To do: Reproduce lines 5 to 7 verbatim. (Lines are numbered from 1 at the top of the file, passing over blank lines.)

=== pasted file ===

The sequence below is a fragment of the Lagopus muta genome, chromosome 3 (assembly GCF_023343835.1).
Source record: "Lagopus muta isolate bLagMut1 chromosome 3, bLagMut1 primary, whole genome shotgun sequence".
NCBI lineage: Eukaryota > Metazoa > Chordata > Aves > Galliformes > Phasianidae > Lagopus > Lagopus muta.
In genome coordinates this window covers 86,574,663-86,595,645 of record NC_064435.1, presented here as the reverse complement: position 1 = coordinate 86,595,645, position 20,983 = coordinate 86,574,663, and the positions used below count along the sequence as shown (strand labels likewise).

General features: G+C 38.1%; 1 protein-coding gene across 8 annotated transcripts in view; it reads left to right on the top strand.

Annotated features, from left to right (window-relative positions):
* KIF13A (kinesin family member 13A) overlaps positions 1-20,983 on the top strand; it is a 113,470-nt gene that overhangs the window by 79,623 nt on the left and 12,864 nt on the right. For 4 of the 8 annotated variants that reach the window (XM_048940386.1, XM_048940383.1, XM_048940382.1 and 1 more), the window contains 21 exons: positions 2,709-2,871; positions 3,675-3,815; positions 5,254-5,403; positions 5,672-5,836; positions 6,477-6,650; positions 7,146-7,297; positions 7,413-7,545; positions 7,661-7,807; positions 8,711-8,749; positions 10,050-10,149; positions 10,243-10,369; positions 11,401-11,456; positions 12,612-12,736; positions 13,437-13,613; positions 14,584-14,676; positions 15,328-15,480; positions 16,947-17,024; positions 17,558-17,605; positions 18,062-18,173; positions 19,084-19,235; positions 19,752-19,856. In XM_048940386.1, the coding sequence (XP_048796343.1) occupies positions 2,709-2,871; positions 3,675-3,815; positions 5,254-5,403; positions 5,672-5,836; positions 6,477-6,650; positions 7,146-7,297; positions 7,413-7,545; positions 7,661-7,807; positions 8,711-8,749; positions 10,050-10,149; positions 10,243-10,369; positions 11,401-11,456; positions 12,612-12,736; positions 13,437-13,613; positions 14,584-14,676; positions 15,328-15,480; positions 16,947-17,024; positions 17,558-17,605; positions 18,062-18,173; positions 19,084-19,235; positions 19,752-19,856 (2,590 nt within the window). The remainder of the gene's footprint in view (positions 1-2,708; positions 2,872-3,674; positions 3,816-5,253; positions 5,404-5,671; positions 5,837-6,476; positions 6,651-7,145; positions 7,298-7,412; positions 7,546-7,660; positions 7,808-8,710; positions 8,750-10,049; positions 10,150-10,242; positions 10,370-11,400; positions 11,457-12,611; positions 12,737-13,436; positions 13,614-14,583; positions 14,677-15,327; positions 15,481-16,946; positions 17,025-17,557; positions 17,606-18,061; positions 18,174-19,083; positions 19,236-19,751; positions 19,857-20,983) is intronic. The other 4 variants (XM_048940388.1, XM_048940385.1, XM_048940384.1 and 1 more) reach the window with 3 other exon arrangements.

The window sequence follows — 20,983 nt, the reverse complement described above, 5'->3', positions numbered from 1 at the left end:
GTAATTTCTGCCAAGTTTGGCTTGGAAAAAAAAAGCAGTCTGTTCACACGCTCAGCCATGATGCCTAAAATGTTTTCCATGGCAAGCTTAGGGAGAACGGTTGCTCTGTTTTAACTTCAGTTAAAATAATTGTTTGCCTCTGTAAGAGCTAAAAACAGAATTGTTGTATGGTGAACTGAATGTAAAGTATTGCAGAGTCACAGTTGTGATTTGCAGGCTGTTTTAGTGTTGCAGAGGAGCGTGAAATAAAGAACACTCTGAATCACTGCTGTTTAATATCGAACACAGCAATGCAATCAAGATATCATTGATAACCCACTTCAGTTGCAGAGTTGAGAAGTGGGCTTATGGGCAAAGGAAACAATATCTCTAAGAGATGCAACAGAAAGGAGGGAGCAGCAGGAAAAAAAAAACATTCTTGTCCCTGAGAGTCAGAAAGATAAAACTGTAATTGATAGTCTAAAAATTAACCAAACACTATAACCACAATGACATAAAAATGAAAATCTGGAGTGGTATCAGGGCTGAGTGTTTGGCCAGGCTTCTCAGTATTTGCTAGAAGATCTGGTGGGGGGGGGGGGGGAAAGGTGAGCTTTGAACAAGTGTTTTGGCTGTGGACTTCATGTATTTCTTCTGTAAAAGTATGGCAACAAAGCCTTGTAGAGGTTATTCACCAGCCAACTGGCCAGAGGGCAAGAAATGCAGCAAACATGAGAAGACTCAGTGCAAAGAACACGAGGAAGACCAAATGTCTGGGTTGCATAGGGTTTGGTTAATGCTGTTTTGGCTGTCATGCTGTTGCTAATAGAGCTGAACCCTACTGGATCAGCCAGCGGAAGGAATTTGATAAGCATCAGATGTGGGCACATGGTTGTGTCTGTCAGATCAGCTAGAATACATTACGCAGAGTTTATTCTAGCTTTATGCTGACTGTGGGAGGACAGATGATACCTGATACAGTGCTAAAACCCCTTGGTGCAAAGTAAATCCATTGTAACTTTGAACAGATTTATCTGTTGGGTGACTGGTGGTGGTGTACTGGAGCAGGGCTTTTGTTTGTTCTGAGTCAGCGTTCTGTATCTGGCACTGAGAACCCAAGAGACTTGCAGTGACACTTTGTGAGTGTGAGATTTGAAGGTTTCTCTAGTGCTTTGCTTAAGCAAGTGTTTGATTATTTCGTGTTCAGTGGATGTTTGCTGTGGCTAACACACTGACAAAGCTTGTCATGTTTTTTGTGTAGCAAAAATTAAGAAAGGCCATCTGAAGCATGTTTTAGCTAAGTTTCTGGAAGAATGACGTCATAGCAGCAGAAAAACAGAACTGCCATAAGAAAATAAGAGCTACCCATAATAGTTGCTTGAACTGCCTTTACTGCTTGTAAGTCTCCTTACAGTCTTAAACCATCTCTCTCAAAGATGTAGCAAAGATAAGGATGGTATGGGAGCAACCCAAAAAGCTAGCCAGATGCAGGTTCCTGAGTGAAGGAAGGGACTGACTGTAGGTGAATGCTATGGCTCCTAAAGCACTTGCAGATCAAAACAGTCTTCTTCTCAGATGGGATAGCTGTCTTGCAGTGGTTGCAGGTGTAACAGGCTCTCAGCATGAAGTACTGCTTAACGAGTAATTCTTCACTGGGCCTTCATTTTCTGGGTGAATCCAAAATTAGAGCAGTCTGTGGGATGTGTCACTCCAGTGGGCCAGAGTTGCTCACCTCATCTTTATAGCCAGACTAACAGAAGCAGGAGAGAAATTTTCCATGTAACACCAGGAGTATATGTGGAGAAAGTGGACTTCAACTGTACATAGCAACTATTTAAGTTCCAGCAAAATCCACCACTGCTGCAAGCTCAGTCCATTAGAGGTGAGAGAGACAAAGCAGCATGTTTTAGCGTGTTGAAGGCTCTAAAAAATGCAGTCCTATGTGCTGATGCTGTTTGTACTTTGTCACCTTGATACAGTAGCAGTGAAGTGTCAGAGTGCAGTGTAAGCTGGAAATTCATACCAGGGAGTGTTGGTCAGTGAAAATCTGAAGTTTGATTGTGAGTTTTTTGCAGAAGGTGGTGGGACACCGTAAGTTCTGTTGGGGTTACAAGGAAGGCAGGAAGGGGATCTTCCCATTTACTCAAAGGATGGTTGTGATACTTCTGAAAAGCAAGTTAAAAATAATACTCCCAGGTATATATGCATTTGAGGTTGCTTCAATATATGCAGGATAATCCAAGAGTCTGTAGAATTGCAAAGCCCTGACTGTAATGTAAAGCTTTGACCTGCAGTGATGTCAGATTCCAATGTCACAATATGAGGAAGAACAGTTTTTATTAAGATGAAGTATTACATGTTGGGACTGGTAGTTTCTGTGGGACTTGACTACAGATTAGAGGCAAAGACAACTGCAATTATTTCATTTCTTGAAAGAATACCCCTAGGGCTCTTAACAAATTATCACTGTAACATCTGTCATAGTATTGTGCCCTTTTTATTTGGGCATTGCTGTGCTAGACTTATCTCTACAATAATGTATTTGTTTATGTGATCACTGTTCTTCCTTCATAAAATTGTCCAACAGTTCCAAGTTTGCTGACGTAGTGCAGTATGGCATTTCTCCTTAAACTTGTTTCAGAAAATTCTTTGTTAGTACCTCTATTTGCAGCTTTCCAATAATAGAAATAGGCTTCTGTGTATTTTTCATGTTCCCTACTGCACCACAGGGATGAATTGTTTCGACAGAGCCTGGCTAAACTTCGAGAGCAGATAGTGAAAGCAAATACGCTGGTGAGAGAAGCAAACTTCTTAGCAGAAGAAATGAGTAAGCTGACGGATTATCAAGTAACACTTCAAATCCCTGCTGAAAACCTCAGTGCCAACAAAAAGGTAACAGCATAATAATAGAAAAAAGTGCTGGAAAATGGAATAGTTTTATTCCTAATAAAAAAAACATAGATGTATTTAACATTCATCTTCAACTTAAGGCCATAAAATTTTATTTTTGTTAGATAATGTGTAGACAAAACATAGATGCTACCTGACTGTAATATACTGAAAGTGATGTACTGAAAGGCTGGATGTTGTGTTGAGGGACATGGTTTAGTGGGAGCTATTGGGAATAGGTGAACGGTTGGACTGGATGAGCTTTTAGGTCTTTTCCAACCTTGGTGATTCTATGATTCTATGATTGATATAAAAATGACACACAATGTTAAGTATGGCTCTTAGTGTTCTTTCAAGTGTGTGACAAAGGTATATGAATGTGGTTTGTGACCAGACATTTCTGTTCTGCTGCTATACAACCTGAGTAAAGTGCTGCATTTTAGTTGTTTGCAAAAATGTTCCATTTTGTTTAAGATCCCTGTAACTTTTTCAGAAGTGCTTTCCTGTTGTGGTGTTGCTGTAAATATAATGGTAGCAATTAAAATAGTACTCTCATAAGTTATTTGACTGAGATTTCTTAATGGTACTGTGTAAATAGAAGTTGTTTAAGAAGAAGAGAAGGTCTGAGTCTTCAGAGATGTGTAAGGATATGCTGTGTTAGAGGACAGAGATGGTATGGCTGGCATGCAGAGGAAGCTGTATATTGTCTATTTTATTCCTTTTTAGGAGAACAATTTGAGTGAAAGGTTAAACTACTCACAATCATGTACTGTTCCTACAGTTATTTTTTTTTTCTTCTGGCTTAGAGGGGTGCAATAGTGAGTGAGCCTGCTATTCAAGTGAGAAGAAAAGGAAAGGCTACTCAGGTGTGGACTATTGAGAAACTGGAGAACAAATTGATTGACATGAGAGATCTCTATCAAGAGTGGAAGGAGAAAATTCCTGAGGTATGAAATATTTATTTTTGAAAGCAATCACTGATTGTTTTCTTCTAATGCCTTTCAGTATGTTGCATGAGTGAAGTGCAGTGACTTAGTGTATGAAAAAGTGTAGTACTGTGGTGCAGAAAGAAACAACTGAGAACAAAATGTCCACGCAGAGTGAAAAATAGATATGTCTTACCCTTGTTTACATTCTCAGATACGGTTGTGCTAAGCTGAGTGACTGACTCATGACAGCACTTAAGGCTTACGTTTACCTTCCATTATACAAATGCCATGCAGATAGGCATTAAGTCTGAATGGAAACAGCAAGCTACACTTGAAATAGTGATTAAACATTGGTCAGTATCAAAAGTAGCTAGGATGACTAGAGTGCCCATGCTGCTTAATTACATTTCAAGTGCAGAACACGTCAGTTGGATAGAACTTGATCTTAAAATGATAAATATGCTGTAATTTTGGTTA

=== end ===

General features: G+C 38.1%; 1 protein-coding gene across 8 annotated transcripts in view; it reads left to right on the top strand.

Annotated features, from left to right (window-relative positions):
* KIF13A (kinesin family member 13A) overlaps positions 1-20,983 on the top strand; it is a 113,470-nt gene that overhangs the window by 79,623 nt on the left and 12,864 nt on the right. For 4 of the 8 annotated variants that reach the window (XM_048940386.1, XM_048940383.1, XM_048940382.1 and 1 more), the window contains 21 exons: positions 2,709-2,871; positions 3,675-3,815; positions 5,254-5,403; positions 5,672-5,836; positions 6,477-6,650; positions 7,146-7,297; positions 7,413-7,545; positions 7,661-7,807; positions 8,711-8,749; positions 10,050-10,149; positions 10,243-10,369; positions 11,401-11,456; positions 12,612-12,736; positions 13,437-13,613; positions 14,584-14,676; positions 15,328-15,480; positions 16,947-17,024; positions 17,558-17,605; positions 18,062-18,173; positions 19,084-19,235; positions 19,752-19,856. In XM_048940386.1, the coding sequence (XP_048796343.1) occupies positions 2,709-2,871; positions 3,675-3,815; positions 5,254-5,403; positions 5,672-5,836; positions 6,477-6,650; positions 7,146-7,297; positions 7,413-7,545; positions 7,661-7,807; positions 8,711-8,749; positions 10,050-10,149; positions 10,243-10,369; positions 11,401-11,456; positions 12,612-12,736; positions 13,437-13,613; positions 14,584-14,676; positions 15,328-15,480; positions 16,947-17,024; positions 17,558-17,605; positions 18,062-18,173; positions 19,084-19,235; positions 19,752-19,856 (2,590 nt within the window). The remainder of the gene's footprint in view (positions 1-2,708; positions 2,872-3,674; positions 3,816-5,253; positions 5,404-5,671; positions 5,837-6,476; positions 6,651-7,145; positions 7,298-7,412; positions 7,546-7,660; positions 7,808-8,710; positions 8,750-10,049; positions 10,150-10,242; positions 10,370-11,400; positions 11,457-12,611; positions 12,737-13,436; positions 13,614-14,583; positions 14,677-15,327; positions 15,481-16,946; positions 17,025-17,557; positions 17,606-18,061; positions 18,174-19,083; positions 19,236-19,751; positions 19,857-20,983) is intronic. The other 4 variants (XM_048940388.1, XM_048940385.1, XM_048940384.1 and 1 more) reach the window with 3 other exon arrangements.